• Cougar Town – I was almost as worried about this one as I was Community and it turns out it was for good reason, because it’s not going to be airing on ABC next season. Mainly because it’s moving to TBS. You read that right. The oft-mentioned but rarely-implemented fan dream of a favorite being cancelled and then picked up by another network actually worked in this case, as TBS has purchased the rights to all 63 of Cougar Town’s existing episodes and has ordered a third season with the entire cast still intact – no small feat given the fact that it’s moving from network to cable TV. Any way you look at it, this is a win for quality television and it sounds like Cougar Town is going to finally get the network love (and possibly the new title, finally) that it deserves.
• Parenthood – We’re putting this one in the win column, too. Although Parenthood stumbled a bit down the stretch in its third season but there were times in 2012 where it was network television’s best drama. Plus, we’re always gonna support Jason Katims shows here. We’re just built that way.
• 30 Rock – NBC’s bringing back 30 Rock for a victory lap of sorts, giving it 13 episodes to wrap up its seven seasons on the air. One wonders if Alec Baldwin is itching to move onto other things [resists urge to make a voicemail joke] but we can all admit that there’s no way that the show works without him. Figures… I finally start getting caught up on 30 Rock (midway through season five right now) just in time for it to stop being a living show.
• ABC Scripted Shows – ABC picked up a whole host of scripted shows of varying quality. In order from best to… not good, Suburgatory, Revenge, Once Upon A Time, Modern Family, Grey’s Anatomy, Castle, and The Middle all received new seasons. I’m particularly looking forward to getting caught up on Revenge this summer on Hulu as its had very good buzz (and ratings, for that matter) all season long. You’ll notice that Modern Family is in the middle of that list which is fitting, since it’s the very definition of an average TV show.
• ABC Unscripted Shows – ABC also picked up a bunch of unscripted shows as well, including Dancing With The Stars, The Bachelor, and Shark Tank. Insert big collective fart noise here.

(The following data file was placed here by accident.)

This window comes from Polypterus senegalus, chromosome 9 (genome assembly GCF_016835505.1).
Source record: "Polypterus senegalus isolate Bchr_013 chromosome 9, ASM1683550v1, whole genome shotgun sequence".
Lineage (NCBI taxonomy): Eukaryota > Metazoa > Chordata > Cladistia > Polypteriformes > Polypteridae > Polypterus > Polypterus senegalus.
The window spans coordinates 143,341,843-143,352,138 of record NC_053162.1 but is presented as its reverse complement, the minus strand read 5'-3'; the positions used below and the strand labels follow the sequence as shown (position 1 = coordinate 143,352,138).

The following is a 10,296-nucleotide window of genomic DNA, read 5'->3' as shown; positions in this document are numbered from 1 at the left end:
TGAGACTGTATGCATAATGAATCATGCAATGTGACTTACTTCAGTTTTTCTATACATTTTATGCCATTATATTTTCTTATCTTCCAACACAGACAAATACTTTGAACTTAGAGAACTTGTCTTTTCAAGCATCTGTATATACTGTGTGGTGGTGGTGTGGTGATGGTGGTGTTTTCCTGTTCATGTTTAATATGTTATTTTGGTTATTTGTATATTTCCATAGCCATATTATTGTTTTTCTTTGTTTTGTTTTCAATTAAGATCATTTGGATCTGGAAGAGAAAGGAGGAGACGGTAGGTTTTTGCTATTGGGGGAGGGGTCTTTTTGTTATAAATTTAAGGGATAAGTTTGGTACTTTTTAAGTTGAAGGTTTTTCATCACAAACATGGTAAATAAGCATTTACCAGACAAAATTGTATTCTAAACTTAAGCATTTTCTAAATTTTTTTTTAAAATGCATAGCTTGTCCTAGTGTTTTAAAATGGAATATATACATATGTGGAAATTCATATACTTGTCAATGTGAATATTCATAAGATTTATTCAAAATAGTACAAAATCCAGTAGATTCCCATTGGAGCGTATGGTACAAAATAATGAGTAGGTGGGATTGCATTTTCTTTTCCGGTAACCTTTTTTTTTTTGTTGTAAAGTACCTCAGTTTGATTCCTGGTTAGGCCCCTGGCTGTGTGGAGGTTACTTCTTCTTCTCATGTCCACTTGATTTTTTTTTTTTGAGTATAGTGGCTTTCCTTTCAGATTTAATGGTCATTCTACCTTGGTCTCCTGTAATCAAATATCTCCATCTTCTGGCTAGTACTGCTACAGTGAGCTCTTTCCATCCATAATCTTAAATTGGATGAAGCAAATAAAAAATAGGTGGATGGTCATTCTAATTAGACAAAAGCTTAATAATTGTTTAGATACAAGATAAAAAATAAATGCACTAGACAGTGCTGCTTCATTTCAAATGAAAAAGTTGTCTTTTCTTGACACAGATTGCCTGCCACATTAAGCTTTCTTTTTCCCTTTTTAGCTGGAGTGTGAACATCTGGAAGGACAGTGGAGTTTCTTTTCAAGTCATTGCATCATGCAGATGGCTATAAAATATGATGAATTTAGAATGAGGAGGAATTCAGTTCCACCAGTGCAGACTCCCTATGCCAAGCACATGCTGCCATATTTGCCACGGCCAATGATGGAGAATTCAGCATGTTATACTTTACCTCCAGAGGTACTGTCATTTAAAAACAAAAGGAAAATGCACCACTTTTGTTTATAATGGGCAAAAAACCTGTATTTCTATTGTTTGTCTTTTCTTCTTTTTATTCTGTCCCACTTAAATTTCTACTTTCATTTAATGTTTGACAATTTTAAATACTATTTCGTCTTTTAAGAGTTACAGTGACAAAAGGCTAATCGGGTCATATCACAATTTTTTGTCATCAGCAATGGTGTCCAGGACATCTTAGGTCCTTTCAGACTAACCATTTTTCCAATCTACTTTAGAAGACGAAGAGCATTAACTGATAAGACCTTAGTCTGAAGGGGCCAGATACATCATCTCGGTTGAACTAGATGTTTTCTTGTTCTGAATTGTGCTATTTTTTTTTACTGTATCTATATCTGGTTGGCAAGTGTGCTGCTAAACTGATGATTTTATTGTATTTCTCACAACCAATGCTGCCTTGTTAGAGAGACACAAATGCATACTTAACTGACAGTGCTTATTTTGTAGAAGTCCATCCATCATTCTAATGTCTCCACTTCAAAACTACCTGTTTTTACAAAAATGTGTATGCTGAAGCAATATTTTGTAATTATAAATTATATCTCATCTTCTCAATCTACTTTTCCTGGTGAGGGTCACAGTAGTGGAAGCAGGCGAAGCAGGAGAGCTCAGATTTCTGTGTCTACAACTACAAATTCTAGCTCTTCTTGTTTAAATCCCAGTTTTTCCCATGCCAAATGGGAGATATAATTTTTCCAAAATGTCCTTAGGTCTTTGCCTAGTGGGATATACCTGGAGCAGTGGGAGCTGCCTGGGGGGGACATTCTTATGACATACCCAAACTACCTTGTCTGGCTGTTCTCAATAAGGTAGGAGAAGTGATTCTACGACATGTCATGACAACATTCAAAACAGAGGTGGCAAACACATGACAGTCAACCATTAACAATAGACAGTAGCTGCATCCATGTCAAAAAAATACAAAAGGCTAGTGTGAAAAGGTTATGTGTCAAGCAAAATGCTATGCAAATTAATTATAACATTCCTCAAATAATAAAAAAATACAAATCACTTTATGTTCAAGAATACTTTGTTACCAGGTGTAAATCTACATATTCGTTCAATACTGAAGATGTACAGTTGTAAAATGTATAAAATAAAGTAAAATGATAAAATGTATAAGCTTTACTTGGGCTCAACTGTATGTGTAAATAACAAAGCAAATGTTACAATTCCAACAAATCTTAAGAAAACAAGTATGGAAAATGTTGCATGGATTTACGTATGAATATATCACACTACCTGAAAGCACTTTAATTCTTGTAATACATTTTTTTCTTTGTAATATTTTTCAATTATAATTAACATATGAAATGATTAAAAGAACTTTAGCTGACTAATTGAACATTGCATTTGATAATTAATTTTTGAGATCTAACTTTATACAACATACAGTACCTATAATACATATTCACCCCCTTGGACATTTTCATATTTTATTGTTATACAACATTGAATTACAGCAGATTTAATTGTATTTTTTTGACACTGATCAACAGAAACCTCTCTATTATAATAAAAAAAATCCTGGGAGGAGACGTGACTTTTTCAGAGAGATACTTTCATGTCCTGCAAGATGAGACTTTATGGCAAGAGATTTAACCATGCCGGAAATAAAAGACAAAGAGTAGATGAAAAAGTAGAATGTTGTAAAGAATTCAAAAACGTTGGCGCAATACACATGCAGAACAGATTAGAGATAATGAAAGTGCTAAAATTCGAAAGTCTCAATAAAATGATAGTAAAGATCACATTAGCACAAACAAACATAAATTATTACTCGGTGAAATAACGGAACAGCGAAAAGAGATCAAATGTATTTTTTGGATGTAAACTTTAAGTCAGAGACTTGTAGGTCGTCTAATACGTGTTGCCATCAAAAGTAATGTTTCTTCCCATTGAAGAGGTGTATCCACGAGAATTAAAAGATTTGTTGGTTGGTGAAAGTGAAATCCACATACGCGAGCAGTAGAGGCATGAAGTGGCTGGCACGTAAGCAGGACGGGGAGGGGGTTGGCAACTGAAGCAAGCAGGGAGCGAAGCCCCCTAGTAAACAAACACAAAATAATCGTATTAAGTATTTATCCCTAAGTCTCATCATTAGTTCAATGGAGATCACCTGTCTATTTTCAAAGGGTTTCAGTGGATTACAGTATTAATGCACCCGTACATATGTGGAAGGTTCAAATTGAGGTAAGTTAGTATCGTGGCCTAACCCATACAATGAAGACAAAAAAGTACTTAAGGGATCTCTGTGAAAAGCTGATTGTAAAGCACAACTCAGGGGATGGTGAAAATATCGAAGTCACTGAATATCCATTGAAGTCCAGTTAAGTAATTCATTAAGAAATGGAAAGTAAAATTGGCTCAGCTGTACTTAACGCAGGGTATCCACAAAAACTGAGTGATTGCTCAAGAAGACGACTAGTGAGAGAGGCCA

• A Gifted Man – No one knew that this show was still on, right? Anyway… CBS cancelled it and I’d venture to say that, outside of those who actually work on A Gifted Man, no one even cares. Hell, I’m sure some of them don’t even care.
Basically, any day where Community and Cougar Town both get new seasons is a good one, so it’ll be interesting to see what other shows that are on the bubble (Parks And Recreation and Happy Endings, I’m looking at you) get picked up ahead of next week’s upfronts in the next couple of days.
EDIT: Parks And Recreation and Happy Endings were both picked up today, making this one helluva week for quality television. This isn’t what normally happens. I’m scared. Hold me.
In a charming bit of serendipity, HBO announced yesterday that it’s renewed its two newest comedies, Girls and Veep. I say serendipitous because I just wrote about Girls on this very site yesterday. Lesson to TV producers – if I write about your show, you’ll get renewed. FACT. All kidding aside, both of these moves seemed to be no-brainers based on the strength of both shows’ early returns. Girls, as I wrote in my review yesterday, brings Lena Dunham’s unique voice to television and the show’s examination of twentysomething women in NYC struggling with the cusp of adulthood has the potential (if it’s not there already) to be an essential show. I’ll likely have something up on Veep in the next few days but suffice it to say, it might have been my favorite comedy pilot since perhaps Community back in 2009. Both of these shows absolutely deserved a renewal – which is pretty much a fait accompli with HBO series – and they, along with shows like Game Of Thrones and Boardwalk Empire are helping to restore the HBO cache that had lost some luster in recent years.